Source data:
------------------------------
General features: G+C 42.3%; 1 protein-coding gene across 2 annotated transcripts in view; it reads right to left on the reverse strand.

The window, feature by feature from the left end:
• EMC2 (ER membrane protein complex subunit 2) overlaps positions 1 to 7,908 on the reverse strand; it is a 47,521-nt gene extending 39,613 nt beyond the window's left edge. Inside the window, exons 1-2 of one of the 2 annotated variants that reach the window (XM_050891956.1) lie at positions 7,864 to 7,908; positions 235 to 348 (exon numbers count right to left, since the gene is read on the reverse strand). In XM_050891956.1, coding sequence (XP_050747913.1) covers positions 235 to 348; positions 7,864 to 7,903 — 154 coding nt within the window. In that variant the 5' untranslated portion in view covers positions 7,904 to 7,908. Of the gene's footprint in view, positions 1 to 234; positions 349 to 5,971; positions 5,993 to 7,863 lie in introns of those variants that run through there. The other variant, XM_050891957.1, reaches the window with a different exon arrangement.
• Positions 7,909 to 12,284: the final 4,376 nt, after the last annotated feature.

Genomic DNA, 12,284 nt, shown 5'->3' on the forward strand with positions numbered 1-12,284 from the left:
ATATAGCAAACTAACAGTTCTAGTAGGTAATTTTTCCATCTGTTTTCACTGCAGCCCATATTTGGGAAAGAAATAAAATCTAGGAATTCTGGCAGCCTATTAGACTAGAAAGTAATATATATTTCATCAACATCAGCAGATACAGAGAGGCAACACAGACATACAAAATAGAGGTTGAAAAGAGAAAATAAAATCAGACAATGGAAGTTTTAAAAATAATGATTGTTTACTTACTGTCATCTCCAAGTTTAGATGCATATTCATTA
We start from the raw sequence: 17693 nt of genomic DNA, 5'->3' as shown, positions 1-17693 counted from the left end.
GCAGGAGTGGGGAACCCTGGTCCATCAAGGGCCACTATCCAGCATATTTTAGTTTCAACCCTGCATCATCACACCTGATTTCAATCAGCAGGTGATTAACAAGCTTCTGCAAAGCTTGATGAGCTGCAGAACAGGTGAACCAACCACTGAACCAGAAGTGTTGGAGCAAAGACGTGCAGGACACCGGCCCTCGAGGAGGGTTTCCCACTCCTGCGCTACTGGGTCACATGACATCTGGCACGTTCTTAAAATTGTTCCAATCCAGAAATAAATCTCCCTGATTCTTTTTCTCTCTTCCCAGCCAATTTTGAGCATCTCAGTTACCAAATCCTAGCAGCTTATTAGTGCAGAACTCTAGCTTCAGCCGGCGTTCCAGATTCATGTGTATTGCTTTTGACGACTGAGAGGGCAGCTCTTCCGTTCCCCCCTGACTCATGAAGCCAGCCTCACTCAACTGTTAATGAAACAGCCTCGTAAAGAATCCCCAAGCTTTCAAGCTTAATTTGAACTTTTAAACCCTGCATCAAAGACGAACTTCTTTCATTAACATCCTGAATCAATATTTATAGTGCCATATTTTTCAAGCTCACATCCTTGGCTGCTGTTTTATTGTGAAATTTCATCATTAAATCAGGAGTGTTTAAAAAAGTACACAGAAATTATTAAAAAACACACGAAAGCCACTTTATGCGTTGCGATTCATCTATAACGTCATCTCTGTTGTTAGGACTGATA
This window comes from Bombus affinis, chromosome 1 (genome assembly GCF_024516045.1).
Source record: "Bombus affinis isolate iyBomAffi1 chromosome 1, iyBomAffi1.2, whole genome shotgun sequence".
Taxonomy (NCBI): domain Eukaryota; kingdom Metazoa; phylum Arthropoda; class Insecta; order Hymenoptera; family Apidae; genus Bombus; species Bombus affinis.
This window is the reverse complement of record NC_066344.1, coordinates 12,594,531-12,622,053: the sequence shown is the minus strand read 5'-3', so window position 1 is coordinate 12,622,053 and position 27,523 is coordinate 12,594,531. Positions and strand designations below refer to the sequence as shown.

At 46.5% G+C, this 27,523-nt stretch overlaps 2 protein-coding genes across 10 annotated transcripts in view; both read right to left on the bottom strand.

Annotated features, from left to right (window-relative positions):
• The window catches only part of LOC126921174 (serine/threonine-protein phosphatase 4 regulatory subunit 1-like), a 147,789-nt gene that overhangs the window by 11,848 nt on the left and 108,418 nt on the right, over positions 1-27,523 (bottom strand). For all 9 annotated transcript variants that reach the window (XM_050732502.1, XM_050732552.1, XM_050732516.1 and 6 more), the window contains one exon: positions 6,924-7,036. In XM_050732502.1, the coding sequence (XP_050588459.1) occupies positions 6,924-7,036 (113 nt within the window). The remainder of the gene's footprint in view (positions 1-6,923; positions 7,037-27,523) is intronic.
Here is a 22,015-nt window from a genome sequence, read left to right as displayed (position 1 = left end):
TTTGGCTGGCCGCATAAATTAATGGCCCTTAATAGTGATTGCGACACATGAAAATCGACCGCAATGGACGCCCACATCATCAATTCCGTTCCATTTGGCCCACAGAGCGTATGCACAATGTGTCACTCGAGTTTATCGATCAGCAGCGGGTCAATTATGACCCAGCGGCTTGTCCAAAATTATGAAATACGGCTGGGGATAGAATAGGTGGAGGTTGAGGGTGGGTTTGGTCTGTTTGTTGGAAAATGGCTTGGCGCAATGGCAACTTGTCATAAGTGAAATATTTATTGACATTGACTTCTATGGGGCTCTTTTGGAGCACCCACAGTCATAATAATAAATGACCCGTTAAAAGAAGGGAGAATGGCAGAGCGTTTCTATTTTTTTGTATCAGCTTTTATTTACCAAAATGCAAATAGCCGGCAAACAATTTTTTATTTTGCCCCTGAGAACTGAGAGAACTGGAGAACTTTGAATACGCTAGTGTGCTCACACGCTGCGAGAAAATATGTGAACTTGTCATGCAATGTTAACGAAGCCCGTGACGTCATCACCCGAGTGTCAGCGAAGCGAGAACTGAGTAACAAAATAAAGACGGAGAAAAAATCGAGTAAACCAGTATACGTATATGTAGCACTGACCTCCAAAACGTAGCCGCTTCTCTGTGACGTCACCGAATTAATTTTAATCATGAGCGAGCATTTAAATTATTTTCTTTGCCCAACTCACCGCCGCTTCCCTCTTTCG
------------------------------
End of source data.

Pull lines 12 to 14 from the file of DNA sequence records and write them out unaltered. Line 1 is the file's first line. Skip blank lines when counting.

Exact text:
This window is the reverse complement of record NC_066344.1, coordinates 12,594,531-12,622,053: the sequence shown is the minus strand read 5'-3', so window position 1 is coordinate 12,622,053 and position 27,523 is coordinate 12,594,531. Positions and strand designations below refer to the sequence as shown.

At 46.5% G+C, this 27,523-nt stretch overlaps 2 protein-coding genes across 10 annotated transcripts in view; both read right to left on the bottom strand.

Annotated features, from left to right (window-relative positions):